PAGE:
UGA Skidaway Institute and NOAA join forces to improve hurricane forecasts



Scientists from the University of Georgia Skidaway Institute of Oceanography and the National Oceanic and Atmospheric Administration are working together to operate a team of uncrewed marine vehicles to improve hurricane forecasts. Autonomous underwater vehicles, or “gliders,” operated by UGA Skidaway Institute, are working in conjunction with NOAA-operated Saildrone Explorers travelling on the ocean surface. Working together, the two types of drones are able to monitor ocean conditions around and within storms, from the atmosphere down to the sea floor. They will provide hurricane forecasters with a rich data set to use to improve hurricane forecasts.

A “glider” about to be launched.

“This experiment is an exciting and challenging opportunity to coordinate robotic platforms working on the ocean’s surface with a complementary underwater robot,” said UGA Skidaway Institute researcher Catherine Edwards, “By sending the pair of vehicles into a hurricane and working together, we have the potential to collect an unprecedented view of what happens underneath tropical storms.”

The models hurricane forecasters use to predict the paths of storms have become much more accurate in recent years, but their ability to accurately predict a storm’s intensity has improved more slowly. Hurricanes feed off of heat from warm ocean water, like that found in the Caribbean, in the Gulf Stream and in the shallow waters off the southeastern United States, known as the South Atlantic Bight. This can be a tremendous source of energy for developing storms. Heat is transferred between the ocean and atmosphere at the ocean’s surface, but it is important to understand the amount of subsurface heat as well.

This is where autonomous underwater vehicles, also known as gliders, can collect valuable information. Gliders are torpedo-shaped crafts that can be packed with sensors and sent on underwater missions to collect oceanographic data. The gliders measure temperature and salinity, among other parameters, as they profile up and down in the water. Equipped with satellite phones, the gliders surface periodically to transmit their recorded data during missions that can last from weeks to months. The data from the gliders is contributed to national and international repositories of ocean and atmospheric data that are used to improve ocean and atmospheric models used in hurricane forecasting.

A “glider” shortly after launch and still tethered to the launch boat.

“Not only can we watch what happens in the ocean as the storm nears, but what that glider sees is incorporated into the ocean models that underpin tropical storm forecasts from NOAA’s models within hours of the measurement itself,” Edwards said. “The improved forecasts help us position our gliders even better, so it’s a positive feedback for ocean observing.”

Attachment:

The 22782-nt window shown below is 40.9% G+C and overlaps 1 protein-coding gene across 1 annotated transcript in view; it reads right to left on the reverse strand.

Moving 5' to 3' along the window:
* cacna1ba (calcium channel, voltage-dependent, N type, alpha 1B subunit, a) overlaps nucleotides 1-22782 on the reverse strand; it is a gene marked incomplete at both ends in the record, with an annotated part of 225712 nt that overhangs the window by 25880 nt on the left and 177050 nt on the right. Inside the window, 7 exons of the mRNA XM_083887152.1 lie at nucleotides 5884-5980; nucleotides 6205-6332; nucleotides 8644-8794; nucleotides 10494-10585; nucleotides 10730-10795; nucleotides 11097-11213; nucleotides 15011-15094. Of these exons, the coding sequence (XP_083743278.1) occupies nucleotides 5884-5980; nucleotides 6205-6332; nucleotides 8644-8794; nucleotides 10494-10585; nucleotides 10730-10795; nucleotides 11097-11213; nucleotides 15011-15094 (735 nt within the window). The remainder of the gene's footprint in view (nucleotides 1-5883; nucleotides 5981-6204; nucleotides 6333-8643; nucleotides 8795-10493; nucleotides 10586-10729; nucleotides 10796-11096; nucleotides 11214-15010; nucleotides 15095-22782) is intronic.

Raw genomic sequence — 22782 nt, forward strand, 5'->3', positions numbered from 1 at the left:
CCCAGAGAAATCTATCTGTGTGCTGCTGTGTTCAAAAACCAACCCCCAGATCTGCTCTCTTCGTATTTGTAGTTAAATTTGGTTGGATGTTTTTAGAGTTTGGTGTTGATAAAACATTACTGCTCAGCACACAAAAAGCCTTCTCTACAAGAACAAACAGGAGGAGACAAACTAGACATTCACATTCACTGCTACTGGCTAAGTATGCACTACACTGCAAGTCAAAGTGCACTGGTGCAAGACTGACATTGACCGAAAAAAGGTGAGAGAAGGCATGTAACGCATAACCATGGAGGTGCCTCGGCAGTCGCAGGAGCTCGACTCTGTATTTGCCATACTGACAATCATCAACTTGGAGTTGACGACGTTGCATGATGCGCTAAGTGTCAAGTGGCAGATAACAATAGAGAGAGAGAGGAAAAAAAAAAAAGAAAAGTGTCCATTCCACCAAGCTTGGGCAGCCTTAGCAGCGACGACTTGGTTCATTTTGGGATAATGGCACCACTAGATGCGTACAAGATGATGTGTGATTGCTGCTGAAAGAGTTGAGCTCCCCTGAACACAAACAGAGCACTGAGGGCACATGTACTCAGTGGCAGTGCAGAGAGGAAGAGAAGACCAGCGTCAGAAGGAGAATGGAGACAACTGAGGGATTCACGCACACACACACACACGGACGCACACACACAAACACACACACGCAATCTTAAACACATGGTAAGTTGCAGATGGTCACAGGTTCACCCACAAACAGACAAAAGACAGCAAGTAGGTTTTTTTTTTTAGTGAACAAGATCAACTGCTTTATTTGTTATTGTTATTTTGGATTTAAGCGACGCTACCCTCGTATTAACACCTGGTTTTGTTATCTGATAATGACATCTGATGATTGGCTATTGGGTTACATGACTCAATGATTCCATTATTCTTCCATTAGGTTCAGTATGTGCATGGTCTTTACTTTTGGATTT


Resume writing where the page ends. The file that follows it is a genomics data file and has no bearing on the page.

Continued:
Meanwhile, complementing the underwater glider, NOAA-operated Saildrone Explorers will cruise the surface, measuring surface and atmospheric conditions. saildrones are uncrewed surface vehicles powered by wind and solar energy, and remotely piloted via satellite telecommunication. They measure solar irradiance, barometric pressure, air temperature, humidity, wind, waves, water temperature, salinity, chlorophyll, dissolved oxygen and ocean currents. This information, in combination with measurements of surface short- and long-wave radiation, can be used to understand when, where and how heat and energy are exchanged between the ocean and atmosphere. The five Saildrone Explorers deployed in this hurricane season are equipped with specially designed hurricane wings. The shorter, more rugged wing is designed to withstand hurricane strength winds and waves.

Two saildrones at their launching in Jacksonville.

“The main objectives of the saildrone mission are to advance understanding of how hurricanes exchange energy with the ocean and to improve forecasts of hurricane intensification by sending the data directly to operational weather prediction centers for incorporation into their forecast models,” said NOAA’s Greg Foltz, oceanographer and lead scientist for the saildrone project. “Having collocated measurements with underwater gliders will bring a new level of understanding and greater potential for improved prediction, since we will have valuable information on how storms interact with the subsurface ocean.”

Saildrone Explorers are under constant supervision from Saildrone Mission Control, a part of the company that designed and built them. NOAA’s Pacific Marine Environmental Laboratory and NOAA’s Atlantic Oceanographic and Meteorological Laboratory will work together to direct Saildrone Mission Control to send them into hurricanes.

UGA Skidaway Institute gliders and NOAA’s Saildrone Explorers will operate in two sectors off the coast of Florida, Georgia and South Carolina. Meanwhile, NOAA has also deployed three more saildrones, two of which will work with other gliders in and around the Caribbean Sea. The deployments ae expected to continue through the end of October.

“The combination of these two data sets will help the forecast models better represent the connections between the ocean and the atmosphere, both as the storm approaches and after hurricane season as scientists dig deeper into the processes the combined data sets can reveal,” Edwards said.

This project also involves partnerships with NOAA’s Environmental Modeling Center of the National Weather Service and the CoastWatch of NOAA’s National Environmental Satellite and Data Information Service.

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